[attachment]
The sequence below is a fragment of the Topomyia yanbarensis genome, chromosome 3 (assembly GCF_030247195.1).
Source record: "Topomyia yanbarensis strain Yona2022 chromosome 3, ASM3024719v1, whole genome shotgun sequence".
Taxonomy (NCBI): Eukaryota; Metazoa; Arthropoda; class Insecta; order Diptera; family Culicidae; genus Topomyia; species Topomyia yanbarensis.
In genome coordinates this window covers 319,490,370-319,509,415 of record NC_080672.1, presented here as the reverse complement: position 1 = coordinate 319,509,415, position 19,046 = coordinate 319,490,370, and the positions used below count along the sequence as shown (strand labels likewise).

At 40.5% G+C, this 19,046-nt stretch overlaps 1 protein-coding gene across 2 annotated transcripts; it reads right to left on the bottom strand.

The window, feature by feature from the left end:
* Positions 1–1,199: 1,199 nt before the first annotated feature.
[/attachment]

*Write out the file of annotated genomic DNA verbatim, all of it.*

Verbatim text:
The sequence below is a fragment of the Topomyia yanbarensis genome, chromosome 3 (assembly GCF_030247195.1).
Source record: "Topomyia yanbarensis strain Yona2022 chromosome 3, ASM3024719v1, whole genome shotgun sequence".
Taxonomy (NCBI): Eukaryota; Metazoa; Arthropoda; class Insecta; order Diptera; family Culicidae; genus Topomyia; species Topomyia yanbarensis.
In genome coordinates this window covers 319,490,370-319,509,415 of record NC_080672.1, presented here as the reverse complement: position 1 = coordinate 319,509,415, position 19,046 = coordinate 319,490,370, and the positions used below count along the sequence as shown (strand labels likewise).

At 40.5% G+C, this 19,046-nt stretch overlaps 1 protein-coding gene across 2 annotated transcripts; it reads right to left on the bottom strand.

The window, feature by feature from the left end:
* Positions 1–1,199: 1,199 nt before the first annotated feature.